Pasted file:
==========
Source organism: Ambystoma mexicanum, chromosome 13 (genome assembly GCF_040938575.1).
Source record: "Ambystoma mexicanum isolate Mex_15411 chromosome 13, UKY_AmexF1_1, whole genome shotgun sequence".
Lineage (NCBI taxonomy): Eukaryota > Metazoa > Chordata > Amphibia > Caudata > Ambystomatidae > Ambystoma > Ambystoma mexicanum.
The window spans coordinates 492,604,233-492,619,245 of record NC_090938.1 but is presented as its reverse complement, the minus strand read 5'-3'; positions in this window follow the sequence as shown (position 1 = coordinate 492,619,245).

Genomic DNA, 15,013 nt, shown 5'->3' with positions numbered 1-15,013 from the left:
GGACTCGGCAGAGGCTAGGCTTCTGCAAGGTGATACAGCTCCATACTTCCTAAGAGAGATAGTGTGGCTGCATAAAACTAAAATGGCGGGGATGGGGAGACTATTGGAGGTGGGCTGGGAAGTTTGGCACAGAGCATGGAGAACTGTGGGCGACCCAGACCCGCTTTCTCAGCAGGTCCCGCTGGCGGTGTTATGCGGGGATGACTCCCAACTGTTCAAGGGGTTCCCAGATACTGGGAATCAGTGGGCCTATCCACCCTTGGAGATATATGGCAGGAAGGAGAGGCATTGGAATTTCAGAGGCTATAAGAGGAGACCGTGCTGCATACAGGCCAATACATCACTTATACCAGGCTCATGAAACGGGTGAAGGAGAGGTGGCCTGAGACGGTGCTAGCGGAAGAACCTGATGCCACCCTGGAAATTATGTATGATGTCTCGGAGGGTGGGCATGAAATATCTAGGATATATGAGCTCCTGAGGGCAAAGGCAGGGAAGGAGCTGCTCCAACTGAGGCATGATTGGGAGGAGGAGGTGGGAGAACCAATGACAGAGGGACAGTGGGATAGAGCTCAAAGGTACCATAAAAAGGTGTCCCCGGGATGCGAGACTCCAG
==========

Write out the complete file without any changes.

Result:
Source organism: Ambystoma mexicanum, chromosome 13 (genome assembly GCF_040938575.1).
Source record: "Ambystoma mexicanum isolate Mex_15411 chromosome 13, UKY_AmexF1_1, whole genome shotgun sequence".
Lineage (NCBI taxonomy): Eukaryota > Metazoa > Chordata > Amphibia > Caudata > Ambystomatidae > Ambystoma > Ambystoma mexicanum.
The window spans coordinates 492,604,233-492,619,245 of record NC_090938.1 but is presented as its reverse complement, the minus strand read 5'-3'; positions in this window follow the sequence as shown (position 1 = coordinate 492,619,245).

Genomic DNA, 15,013 nt, shown 5'->3' with positions numbered 1-15,013 from the left:
GGACTCGGCAGAGGCTAGGCTTCTGCAAGGTGATACAGCTCCATACTTCCTAAGAGAGATAGTGTGGCTGCATAAAACTAAAATGGCGGGGATGGGGAGACTATTGGAGGTGGGCTGGGAAGTTTGGCACAGAGCATGGAGAACTGTGGGCGACCCAGACCCGCTTTCTCAGCAGGTCCCGCTGGCGGTGTTATGCGGGGATGACTCCCAACTGTTCAAGGGGTTCCCAGATACTGGGAATCAGTGGGCCTATCCACCCTTGGAGATATATGGCAGGAAGGAGAGGCATTGGAATTTCAGAGGCTATAAGAGGAGACCGTGCTGCATACAGGCCAATACATCACTTATACCAGGCTCATGAAACGGGTGAAGGAGAGGTGGCCTGAGACGGTGCTAGCGGAAGAACCTGATGCCACCCTGGAAATTATGTATGATGTCTCGGAGGGTGGGCATGAAATATCTAGGATATATGAGCTCCTGAGGGCAAAGGCAGGGAAGGAGCTGCTCCAACTGAGGCATGATTGGGAGGAGGAGGTGGGAGAACCAATGACAGAGGGACAGTGGGATAGAGCTCAAAGGTACCATAAAAAGGTGTCCCCGGGATGCGAGACTCCAG